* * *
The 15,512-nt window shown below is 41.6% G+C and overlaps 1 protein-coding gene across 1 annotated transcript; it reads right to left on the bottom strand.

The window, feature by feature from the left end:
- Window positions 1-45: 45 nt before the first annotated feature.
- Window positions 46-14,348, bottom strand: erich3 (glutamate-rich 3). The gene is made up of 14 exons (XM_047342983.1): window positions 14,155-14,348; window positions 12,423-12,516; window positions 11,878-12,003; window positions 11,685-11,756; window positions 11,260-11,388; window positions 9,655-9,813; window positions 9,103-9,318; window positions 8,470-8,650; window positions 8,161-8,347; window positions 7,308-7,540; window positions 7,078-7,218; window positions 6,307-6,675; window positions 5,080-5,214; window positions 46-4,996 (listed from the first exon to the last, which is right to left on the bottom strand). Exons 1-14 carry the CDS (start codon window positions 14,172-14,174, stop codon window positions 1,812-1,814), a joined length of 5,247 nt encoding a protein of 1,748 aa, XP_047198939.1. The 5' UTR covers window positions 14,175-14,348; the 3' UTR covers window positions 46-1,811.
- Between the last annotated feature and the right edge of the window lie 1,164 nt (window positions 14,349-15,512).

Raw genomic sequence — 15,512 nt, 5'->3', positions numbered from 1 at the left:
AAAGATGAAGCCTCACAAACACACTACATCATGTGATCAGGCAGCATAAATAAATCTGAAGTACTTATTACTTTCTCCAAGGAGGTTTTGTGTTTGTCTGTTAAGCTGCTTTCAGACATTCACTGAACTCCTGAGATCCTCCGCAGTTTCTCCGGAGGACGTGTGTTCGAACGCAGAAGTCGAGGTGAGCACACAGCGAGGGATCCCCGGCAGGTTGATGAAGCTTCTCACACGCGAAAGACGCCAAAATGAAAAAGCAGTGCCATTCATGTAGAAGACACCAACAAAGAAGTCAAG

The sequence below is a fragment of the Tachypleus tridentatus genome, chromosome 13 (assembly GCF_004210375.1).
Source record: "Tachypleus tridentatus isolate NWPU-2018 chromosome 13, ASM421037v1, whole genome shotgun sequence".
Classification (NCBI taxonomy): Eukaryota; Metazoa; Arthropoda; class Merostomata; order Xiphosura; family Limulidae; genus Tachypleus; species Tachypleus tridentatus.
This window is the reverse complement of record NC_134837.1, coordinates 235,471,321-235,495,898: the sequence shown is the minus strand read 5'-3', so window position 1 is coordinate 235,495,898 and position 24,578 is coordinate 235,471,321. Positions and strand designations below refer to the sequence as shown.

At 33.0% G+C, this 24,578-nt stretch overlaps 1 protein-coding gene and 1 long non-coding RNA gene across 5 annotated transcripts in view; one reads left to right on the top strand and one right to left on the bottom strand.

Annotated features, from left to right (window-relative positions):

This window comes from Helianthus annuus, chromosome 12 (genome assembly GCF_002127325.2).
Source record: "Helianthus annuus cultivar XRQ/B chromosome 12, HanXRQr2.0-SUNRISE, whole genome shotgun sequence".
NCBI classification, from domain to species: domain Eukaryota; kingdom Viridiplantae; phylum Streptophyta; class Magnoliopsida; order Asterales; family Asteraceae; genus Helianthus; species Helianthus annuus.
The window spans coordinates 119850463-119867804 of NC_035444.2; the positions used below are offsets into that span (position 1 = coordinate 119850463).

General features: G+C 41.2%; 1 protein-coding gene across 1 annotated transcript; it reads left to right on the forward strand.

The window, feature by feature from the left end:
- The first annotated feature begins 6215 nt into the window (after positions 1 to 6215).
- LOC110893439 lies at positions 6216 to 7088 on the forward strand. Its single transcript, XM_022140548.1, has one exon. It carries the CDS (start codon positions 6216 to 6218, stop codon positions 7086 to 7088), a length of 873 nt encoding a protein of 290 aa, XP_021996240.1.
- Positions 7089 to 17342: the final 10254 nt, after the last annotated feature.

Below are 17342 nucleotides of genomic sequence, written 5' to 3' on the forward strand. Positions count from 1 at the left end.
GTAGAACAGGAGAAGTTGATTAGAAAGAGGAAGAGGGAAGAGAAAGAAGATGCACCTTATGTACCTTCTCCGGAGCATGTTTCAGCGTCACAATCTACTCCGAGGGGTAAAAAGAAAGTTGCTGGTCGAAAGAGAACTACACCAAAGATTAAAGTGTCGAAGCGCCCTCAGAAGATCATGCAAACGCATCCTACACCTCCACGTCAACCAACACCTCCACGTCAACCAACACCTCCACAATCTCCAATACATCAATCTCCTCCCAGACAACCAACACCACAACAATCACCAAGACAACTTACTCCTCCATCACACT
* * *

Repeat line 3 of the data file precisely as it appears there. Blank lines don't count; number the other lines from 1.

- Window positions 1-45: 45 nt before the first annotated feature.